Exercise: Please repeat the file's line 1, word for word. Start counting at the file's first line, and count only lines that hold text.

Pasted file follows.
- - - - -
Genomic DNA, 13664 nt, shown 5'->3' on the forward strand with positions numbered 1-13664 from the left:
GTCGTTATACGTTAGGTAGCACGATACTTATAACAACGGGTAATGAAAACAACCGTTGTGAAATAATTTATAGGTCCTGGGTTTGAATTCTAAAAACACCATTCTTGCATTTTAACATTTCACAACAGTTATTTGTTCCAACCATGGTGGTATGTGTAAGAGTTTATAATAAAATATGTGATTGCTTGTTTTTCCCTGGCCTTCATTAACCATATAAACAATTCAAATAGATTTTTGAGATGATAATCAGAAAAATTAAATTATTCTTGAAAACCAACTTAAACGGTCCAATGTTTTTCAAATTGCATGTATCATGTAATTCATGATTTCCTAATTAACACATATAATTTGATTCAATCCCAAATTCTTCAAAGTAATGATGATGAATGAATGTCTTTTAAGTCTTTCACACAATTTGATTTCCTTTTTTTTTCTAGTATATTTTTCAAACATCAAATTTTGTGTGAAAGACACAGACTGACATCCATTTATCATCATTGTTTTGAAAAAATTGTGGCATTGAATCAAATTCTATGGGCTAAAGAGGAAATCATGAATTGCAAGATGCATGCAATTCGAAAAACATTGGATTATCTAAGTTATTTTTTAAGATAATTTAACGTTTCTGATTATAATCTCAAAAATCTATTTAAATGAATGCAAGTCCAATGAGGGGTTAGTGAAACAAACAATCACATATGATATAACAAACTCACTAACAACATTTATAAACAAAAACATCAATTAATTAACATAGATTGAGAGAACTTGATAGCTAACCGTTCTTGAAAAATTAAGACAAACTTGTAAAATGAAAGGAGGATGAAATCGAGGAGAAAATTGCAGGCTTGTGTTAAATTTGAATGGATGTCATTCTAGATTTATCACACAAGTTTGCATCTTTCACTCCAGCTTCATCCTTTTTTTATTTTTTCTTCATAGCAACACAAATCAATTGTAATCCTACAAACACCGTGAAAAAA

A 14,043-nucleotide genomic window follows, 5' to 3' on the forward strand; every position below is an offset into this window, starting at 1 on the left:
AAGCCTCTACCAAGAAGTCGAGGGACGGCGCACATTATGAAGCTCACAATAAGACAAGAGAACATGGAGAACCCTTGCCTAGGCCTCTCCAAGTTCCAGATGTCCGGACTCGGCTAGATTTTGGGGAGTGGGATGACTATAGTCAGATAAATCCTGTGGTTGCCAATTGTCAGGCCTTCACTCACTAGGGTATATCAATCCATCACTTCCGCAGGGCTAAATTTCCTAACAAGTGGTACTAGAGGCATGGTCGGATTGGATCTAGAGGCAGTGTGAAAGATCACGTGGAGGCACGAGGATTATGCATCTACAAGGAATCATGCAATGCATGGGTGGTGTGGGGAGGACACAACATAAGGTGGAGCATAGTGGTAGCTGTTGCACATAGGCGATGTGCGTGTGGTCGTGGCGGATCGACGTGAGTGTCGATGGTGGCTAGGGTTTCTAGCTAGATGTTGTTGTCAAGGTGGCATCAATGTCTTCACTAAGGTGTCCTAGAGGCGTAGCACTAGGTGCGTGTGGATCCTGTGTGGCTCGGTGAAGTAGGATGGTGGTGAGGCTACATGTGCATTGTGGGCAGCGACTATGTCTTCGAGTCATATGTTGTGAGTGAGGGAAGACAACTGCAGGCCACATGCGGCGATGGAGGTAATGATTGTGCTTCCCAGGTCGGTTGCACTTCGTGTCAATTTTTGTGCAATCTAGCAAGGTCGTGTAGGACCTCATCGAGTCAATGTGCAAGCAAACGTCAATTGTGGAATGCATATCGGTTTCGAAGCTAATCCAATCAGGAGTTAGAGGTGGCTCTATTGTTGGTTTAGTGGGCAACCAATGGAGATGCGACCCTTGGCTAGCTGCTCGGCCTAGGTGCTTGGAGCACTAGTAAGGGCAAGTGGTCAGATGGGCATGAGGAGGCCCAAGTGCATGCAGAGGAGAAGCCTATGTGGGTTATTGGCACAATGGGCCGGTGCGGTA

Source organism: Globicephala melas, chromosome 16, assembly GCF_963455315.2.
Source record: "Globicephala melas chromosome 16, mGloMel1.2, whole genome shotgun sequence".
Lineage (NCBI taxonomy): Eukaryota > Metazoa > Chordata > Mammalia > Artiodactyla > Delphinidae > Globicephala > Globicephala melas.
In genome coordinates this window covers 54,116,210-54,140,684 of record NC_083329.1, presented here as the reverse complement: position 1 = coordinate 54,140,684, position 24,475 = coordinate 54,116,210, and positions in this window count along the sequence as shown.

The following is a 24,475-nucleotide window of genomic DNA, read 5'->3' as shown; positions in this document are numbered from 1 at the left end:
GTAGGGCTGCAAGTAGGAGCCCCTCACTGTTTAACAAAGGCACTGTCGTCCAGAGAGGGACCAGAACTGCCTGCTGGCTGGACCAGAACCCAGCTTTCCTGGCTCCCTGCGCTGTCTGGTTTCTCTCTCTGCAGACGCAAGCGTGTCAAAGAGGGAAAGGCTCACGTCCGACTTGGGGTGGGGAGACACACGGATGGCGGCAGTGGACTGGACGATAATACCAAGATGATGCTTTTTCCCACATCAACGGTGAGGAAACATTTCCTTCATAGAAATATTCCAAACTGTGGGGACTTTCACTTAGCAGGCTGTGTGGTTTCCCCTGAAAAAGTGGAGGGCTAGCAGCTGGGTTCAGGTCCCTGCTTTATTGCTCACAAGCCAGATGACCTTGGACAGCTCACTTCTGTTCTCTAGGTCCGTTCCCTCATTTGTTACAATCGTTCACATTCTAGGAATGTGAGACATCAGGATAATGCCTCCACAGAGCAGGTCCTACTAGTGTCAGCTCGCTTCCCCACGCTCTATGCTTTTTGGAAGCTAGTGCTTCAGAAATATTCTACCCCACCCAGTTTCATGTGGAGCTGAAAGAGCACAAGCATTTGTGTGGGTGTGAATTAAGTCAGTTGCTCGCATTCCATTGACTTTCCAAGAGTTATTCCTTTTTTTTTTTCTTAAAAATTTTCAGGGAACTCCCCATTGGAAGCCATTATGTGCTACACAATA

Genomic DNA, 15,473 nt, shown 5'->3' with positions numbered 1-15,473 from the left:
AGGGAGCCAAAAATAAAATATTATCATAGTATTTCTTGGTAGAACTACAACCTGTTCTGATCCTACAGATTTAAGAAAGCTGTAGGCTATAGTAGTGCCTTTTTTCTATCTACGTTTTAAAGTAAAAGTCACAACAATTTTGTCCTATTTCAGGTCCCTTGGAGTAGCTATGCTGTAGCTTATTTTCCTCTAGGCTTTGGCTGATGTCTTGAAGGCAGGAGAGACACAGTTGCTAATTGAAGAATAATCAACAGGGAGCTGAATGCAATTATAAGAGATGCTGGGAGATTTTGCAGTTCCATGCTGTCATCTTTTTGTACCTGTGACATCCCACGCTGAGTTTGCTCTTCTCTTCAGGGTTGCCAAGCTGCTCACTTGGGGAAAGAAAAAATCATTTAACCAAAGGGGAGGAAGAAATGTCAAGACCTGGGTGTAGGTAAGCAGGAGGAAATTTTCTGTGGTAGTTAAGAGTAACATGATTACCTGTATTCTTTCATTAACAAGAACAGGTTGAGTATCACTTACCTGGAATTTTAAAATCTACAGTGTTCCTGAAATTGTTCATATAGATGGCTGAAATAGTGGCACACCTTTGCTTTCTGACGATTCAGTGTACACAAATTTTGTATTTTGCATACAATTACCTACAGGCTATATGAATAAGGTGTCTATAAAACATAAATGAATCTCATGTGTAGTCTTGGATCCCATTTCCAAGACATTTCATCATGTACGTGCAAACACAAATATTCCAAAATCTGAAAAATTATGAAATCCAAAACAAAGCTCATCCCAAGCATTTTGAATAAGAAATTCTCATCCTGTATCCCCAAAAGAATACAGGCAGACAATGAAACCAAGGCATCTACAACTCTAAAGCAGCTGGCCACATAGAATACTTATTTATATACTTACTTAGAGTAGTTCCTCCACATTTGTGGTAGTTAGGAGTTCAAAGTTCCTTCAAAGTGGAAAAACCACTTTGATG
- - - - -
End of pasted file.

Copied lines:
Genomic DNA, 13664 nt, shown 5'->3' on the forward strand with positions numbered 1-13664 from the left: